Chinese Student in Kyiv Says Embassy’s Evacuation Efforts Made Her See Through Regime’s Propaganda

By Nicole Hao
Nicole Hao
Nicole Hao
Nicole Hao is a Washington-based reporter focused on China-related topics. Before joining the Epoch Media Group in July 2009, she worked as a global product manager for a railway business in Paris, France.
March 13, 2022 Updated: March 15, 2022

“I used to be a nationalist,” a Chinese student said from Kyiv, Ukraine. “I would get angry if anybody says ‘our home country is not good.’ Now, I will never believe in the Chinese government. Never, never, never.”

Mei Qinghe (a pseudonym) told the Chinese-language Epoch Times on March 10 that she fully trusted the Chinese regime and the Chinese Embassy in Ukraine before the Russia–Ukraine war broke out.

Mei said the only reason she stayed in Ukraine is that the people there are very friendly and have offered to help her. They’re the people she trusts, she said.

While the United States, Australia, Japan, and other developed and developing countries were evacuating their citizens, Mei and her fellow Chinese students in Kyiv became worried.

Epoch Times Photo
Nigerian students, who just got evacuated from Ukraine amidst the ongoing war between Russia and Ukraine, disembark from a chartered plane after landing at the Nnamdi Azikwe Airport in Abuja, Nigeria, on March 4, 2022. (KOLA SULAIMON/AFP via Getty Images)

“The Embassy told us that there wouldn’t be a war, and these Western countries were lying,” Mei said, as she noted that she and her fellow students believed the Chinese embassy knew the truth of the situation and would protect them.

“We were really emotional at that time and opposed and slandered the U.S. government … because the embassy told us that the U.S. was boasting and trying to create chaos.”

Mei had enjoyed her life as a Chinese nationalist before Russia started its invasion on Feb. 24. Most Chinese youths have hate in their hearts because of the brainwashing that they receive as part of their education in China, she says; in schools, students were taught to slander developed Western countries and call themselves patriots.

“You know, it would have been easy for us to go to Poland, Turkey, Romania, Moldova, and Slovakia. We could’ve taken a flight or train to go to these countries before the bombing. It was easy and cheap. But we didn’t because the embassy said there wouldn’t be a war,” Mei said.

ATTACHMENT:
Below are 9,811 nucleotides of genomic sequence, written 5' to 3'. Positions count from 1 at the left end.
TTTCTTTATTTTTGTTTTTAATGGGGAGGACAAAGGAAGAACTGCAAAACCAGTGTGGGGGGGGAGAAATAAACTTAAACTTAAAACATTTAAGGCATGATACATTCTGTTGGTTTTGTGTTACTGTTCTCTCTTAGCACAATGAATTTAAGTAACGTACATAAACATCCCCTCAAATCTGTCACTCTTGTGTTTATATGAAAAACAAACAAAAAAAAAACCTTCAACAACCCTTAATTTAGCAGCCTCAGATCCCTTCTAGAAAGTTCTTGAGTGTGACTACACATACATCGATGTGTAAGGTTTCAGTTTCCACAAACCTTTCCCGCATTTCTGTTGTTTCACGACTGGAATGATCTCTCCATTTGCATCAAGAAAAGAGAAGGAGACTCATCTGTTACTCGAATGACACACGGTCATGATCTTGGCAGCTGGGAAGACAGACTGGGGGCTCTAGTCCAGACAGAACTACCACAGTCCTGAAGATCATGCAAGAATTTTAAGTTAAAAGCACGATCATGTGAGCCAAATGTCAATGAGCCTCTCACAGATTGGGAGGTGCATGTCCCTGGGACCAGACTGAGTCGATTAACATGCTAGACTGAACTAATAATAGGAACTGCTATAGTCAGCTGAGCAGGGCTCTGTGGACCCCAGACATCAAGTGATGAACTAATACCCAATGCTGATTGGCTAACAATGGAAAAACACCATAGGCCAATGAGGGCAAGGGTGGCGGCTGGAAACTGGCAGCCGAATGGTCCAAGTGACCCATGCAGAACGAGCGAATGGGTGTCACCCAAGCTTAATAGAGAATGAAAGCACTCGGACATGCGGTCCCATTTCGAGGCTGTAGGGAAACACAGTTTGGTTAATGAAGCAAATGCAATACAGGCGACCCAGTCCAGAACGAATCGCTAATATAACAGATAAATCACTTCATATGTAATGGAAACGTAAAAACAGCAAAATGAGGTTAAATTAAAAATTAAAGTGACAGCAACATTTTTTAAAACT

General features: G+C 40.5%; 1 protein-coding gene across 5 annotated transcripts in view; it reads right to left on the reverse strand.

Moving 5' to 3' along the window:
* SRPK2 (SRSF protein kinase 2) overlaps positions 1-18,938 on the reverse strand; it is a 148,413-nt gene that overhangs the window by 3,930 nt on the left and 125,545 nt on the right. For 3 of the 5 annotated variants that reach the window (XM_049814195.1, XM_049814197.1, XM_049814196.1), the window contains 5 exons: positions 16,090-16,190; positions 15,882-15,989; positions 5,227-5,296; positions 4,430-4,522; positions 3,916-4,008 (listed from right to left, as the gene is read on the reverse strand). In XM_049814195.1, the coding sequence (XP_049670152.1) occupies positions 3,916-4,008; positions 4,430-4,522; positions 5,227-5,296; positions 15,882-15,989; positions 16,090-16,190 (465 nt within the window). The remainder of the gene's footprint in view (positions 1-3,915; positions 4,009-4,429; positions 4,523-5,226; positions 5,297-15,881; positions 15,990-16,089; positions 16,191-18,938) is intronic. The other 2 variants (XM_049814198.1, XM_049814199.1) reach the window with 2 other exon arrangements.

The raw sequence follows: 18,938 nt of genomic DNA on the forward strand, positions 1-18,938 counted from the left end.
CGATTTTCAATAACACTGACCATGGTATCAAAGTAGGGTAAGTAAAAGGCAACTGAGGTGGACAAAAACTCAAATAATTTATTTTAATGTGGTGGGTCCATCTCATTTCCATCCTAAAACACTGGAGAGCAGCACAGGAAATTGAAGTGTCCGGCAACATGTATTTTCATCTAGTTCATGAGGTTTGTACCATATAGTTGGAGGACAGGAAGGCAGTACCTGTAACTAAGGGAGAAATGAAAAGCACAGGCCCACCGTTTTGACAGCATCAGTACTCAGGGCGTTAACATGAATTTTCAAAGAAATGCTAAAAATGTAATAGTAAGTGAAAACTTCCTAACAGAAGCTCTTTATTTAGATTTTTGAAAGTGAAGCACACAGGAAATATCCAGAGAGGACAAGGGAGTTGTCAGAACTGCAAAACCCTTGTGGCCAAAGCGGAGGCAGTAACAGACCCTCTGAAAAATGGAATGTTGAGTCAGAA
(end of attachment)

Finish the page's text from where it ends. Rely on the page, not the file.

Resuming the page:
Her life changed early on Feb. 24.

smoke-rises
Smoke and flame rise near a military building after an apparent Russian strike in Kyiv, Ukraine, on Feb. 24, 2022. (Efrem Lukatsky/AP Photo)

“At 3 a.m., I heard the shelling. I couldn’t sleep anymore and wanted to flee immediately,” Mei said. “Luckily, I quickly found and bought a flight ticket from Kyiv to Warsaw, which would take off at 10 a.m. But by 6 a.m., media reported that Russian troops had destroyed Kyiv airport and my flight was canceled.”

She then found herself in a panic. She contacted her fellow Chinese students to try to find a way to flee. Quickly, they realized that there was no way to evacuate by themselves and that they needed help.

“We didn’t have enough food or cash in our hands. There were long lines in front of every ATM machine [to withdraw cash] … children were crying inside the air-raid shelters … homeless dogs and cats were running on the streets,” Mei recalled.

Mei and her friends started their challenging period of waiting.

She said the embassy didn’t evacuate anybody until Feb. 28. “The embassy only sent us to the border.”

Mei said she didn’t dare attempt this type of evacuation.

Decision to Stay in Kyiv

Mei regained her calm as the war continued to unfold. Disappointed by the Chinese embassy’s evacuation arrangements, she was moved by the local Ukrainian people during this difficult time.

“Some of my Ukrainian classmates joined the army after the war. They are at the frontlines now,” Mei said. “The dorm administrator prepared food and drink for us and brought us to an air-raid shelter once there was an alarm.”

Epoch Times Photo
Civilians, including Tatiana (L), 21, a university veterinary medicine student who’s also enrolled in a military reserve program, participate in a Kyiv Territorial Defense unit training in Kyiv, Ukraine, on Jan. 22, 2022. (Sean Gallup/Getty Images)

Mei said she decided to stay in Kyiv with the people who helped her. At the same time, she’s very angry about the Chinese state-run media’s reports on the situation in Ukraine, which she believes to be the opinion of the Chinese regime.

“I read Chinese news every day. The media in China all report on how great the Russian troops are doing in Ukraine, how bad the Ukrainian army is, and how the Ukrainian military used people as hostages. … These are all lies,” she said.

Epoch Times Photo
Musicians of the Kyiv-Classic Symphony Orchestra under the direction of conductor UNESCO Peace Artist Herman Makarenko perform at Independence Square in Kyiv, Ukraine, on March 9, 2022, to call NATO to close the skies over Ukraine. (SERGEI SUPINSKY/AFP via Getty Images)

Mei said she wants to tell the world that it’s Ukrainian soldiers who have evacuated Chinese students from the war zones in Sumy and other areas, that it’s Ukrainian soldiers and policemen who rescued Chinese citizens when Russian forces were shooting them, and that the Ukrainian people are helping the Chinese students who are in the country.

“I’m a human being. If I don’t even have the bottom line to be a human being. Then, why am I living in this world?” Mei said.

Gu Xiaohua contributed to this report.

Nicole Hao
Nicole Hao is a Washington-based reporter focused on China-related topics. Before joining the Epoch Media Group in July 2009, she worked as a global product manager for a railway business in Paris, France.